What does creativity mean to you? Many people think artistry. Others think innovation. Still others go a level deeper. Alberto Alessi, CEO of the Alessi product design firm, said, â€œWe consider our core activity to be mediating between, on one side, the best possible expressions of product design from all over the world and, on the other side, the final customerâ€™s dreams.â€2 Another example of creative innovation is NineSigma.com, which connects companies with inventors, entrepreneurs, researchers, and students through an online match-making service. These ad hoc teams create groundbreaking new products and solutions. Many organizations foster creative teamwork through collaborative instant messaging, chat windows, discussion boards, and project groups.
Though online cooperation might appear to be a new kind of brainstorming, itâ€™s actually based on an ancient model of creativity. The concept is simple: the best creative thinking is done when individuals have a chance to think before they collaborate. Not everyone thinks well in groups. Especially introverts like me. We need time to cogitate and organize our thoughts before verbalizing them.
The original act of divine creativity in Genesis was executed by one mind (notwithstanding the Trinity). God didnâ€™t wait to ask us what we wanted. His vision was clear. Later, humans had their chance to invent and originate, but not until the Lord had completed His foundational work.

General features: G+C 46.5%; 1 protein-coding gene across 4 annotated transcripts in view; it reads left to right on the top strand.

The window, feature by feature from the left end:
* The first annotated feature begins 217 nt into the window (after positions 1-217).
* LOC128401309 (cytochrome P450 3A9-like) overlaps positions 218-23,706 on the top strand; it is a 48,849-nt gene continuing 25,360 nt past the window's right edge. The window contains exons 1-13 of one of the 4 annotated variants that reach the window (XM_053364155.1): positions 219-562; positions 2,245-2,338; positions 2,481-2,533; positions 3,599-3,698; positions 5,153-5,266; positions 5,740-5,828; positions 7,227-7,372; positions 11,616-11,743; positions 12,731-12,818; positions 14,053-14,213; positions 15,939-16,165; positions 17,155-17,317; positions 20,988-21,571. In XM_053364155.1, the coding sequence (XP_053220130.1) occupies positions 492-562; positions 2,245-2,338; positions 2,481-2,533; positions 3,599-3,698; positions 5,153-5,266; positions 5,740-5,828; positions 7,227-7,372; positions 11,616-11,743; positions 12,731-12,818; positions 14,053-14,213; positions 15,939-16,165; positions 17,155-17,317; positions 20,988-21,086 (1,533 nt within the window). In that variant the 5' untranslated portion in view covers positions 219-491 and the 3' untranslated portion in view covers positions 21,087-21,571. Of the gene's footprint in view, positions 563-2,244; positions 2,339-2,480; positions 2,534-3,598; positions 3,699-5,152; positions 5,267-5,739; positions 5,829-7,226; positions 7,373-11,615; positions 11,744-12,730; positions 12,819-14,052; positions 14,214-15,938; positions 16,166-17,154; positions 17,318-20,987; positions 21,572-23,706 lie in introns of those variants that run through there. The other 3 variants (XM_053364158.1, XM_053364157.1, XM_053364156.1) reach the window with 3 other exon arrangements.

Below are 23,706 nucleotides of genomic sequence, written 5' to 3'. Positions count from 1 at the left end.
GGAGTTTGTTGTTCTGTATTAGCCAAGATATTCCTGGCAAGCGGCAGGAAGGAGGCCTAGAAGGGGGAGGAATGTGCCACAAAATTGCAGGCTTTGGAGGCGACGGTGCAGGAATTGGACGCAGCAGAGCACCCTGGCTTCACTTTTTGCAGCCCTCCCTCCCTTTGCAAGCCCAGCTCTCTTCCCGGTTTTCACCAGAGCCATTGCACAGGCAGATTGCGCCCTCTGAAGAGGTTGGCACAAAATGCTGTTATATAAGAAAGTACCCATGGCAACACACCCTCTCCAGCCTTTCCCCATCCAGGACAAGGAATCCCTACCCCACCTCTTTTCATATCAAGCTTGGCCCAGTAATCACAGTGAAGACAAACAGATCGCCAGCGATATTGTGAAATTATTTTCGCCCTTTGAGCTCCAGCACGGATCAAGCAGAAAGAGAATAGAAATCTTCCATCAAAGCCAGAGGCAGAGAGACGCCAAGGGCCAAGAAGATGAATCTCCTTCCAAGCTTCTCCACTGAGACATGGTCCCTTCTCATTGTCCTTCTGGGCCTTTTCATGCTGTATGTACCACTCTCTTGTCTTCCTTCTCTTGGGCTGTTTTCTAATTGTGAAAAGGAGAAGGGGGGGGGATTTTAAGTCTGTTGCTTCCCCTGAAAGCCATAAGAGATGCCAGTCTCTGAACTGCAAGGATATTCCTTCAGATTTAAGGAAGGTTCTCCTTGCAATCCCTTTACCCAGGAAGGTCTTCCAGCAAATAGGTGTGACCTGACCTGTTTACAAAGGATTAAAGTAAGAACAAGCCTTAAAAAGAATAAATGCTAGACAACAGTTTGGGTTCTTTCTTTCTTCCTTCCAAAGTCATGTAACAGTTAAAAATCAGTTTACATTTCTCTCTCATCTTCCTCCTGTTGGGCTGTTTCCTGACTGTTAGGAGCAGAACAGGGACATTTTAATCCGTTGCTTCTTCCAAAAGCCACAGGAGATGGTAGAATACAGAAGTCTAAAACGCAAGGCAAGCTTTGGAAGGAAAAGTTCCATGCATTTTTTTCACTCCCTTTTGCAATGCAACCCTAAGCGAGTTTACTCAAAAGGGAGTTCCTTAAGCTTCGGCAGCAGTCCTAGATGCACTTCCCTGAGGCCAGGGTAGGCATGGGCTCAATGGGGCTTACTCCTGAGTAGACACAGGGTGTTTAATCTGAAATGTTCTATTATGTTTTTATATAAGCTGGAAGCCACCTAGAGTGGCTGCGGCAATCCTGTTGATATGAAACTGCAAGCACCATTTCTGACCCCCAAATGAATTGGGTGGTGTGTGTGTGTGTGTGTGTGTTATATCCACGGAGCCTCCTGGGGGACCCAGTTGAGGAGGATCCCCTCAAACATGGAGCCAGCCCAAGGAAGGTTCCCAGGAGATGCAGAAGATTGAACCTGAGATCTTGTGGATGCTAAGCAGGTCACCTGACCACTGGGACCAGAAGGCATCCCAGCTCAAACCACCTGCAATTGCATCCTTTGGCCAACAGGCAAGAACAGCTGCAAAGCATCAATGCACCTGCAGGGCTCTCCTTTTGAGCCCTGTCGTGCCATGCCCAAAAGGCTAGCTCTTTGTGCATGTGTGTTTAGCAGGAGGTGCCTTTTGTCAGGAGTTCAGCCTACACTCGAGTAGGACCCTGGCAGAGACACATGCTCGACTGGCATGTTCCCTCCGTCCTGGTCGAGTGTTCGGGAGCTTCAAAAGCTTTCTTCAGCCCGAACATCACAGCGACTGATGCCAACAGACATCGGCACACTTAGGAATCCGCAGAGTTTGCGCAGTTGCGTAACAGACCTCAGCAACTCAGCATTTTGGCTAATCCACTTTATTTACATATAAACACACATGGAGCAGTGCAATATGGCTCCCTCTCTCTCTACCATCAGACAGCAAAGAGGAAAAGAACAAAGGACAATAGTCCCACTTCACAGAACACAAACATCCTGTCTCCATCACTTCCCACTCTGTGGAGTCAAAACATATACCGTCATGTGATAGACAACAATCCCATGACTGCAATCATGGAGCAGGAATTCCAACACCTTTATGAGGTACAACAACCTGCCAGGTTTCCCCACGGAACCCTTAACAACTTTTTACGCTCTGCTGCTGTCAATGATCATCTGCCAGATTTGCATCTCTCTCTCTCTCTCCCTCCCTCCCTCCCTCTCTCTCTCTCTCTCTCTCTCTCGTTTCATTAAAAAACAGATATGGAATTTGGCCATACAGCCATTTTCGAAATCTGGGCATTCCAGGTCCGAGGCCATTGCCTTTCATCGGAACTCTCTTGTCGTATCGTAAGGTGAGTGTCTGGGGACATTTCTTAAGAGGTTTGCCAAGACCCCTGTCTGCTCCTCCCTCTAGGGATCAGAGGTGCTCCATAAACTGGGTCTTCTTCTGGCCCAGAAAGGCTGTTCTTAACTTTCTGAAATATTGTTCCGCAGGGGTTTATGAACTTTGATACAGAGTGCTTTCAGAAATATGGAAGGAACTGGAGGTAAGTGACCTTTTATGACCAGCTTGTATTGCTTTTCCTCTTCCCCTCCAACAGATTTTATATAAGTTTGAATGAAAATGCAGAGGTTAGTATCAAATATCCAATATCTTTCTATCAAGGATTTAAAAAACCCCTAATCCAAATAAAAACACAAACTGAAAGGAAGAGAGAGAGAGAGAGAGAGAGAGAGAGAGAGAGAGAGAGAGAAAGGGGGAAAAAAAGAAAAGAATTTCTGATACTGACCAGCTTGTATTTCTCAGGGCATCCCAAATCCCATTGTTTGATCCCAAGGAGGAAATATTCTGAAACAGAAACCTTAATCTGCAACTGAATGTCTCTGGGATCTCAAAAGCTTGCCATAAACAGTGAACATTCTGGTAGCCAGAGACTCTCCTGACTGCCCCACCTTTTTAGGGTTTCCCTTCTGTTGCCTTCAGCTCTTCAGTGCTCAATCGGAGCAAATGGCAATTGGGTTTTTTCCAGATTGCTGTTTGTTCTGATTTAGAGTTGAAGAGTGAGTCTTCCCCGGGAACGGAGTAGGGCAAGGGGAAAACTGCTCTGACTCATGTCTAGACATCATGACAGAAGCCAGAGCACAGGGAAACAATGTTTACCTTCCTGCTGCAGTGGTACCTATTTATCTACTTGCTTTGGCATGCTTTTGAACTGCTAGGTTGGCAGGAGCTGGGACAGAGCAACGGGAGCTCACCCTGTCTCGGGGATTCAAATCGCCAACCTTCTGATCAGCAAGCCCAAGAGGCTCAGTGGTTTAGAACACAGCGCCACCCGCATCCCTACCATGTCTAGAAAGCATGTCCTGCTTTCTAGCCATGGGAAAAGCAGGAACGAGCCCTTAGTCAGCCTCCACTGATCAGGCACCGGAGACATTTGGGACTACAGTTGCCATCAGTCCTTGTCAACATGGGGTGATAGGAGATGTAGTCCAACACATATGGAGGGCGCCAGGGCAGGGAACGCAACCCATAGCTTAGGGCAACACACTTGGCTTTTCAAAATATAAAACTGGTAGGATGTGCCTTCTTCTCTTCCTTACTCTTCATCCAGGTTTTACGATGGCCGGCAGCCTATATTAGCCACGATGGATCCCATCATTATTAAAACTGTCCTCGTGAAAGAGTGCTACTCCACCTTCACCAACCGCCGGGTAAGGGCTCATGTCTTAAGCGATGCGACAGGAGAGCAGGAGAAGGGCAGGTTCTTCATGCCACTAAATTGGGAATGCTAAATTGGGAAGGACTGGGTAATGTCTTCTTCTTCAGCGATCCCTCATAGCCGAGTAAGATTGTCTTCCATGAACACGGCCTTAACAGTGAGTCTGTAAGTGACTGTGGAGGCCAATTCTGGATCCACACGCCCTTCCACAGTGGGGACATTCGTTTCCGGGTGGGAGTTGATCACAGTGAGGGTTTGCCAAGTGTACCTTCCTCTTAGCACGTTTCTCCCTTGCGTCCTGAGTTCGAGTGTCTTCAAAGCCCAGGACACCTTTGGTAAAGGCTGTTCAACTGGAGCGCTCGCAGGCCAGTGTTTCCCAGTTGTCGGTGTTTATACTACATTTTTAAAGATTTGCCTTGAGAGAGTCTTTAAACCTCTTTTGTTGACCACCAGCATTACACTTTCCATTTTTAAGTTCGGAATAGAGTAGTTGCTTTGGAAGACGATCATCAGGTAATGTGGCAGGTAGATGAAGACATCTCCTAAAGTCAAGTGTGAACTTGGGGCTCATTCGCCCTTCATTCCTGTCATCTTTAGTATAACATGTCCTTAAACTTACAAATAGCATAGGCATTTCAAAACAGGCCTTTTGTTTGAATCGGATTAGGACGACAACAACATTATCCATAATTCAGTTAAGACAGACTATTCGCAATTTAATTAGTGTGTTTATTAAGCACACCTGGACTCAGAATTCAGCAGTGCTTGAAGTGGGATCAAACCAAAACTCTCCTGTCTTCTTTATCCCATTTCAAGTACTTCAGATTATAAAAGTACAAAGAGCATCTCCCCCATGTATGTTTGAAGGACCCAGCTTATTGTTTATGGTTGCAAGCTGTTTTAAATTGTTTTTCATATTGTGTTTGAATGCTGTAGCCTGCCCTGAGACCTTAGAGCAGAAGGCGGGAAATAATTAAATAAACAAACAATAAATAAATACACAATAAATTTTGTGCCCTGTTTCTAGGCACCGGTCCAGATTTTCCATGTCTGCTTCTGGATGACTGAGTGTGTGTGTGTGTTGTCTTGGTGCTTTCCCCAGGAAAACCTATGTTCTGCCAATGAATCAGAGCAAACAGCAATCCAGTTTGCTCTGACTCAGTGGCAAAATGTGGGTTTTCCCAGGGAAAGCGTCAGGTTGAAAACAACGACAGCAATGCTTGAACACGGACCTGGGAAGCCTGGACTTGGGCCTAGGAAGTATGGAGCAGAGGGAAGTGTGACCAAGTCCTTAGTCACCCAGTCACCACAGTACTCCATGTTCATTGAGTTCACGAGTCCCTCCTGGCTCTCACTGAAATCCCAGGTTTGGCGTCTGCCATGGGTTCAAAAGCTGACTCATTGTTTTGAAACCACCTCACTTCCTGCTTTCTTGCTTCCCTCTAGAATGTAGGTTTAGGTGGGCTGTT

Throughout the Bible, as you will see, God and His handpicked people model different aspects of leadership. In Genesis, He also models the perfect work and rest ethic. Why shouldnâ€™t He be our model for creativity, too?
We can infer from Godâ€™s method of creativity that teams shouldnâ€™t necessarily be exalted over individuals. For example, when most executives are faced with significant problems, they resort to group brainstorming sessions. The problem with these, say social researchers, is brainstorming in a group setting rarely enhances the quantity or quality of ideas. One reason is the fear of peer evaluation. Plus, listening to other ideas can cause us to forget our own. Sometimes people simply donâ€™t have enough time to think of anything.
Another reason group creativity doesnâ€™t work is â€œsocial loafing,â€ when some in the group go silent because they think their contributions arenâ€™t valued, or because they canâ€™t compete with the bolder group members. As a result, the quieter peopleâ€™s ideas go unspoken. A simple solution is to collect everyoneâ€™s thoughts before the meeting, freeing them to think without distractions, anxiety, or time constraints. The leader collects the ideas and e-mails the anonymous list to the group. After refinement, the team meets in person to expand or combine the top-voted ideas.
When you need a creative solution, remember the Genesis model. First analyze the issue without group influence. Youâ€™ll then be able to lead your team through the creative process at maximum efficiency, with all the best ideas on the table. If you rally the troops too early for collaborative thinking, too many dysfunctional dynamics and distractions will neuter the creativity, especially with larger groups.
You as the leader are the genesis of creativity in your organization. By encouraging individual thought among your people, groupthink will never have a chance to birth mediocrity.
Leadership Principle #1 (Genesis)
Creative leaders coax the best thinking out of individuals before calling a brainstorming session to combine the minds.
â€œIn the beginning God created the heavens
and the earth.â€ (Gen. 1:1)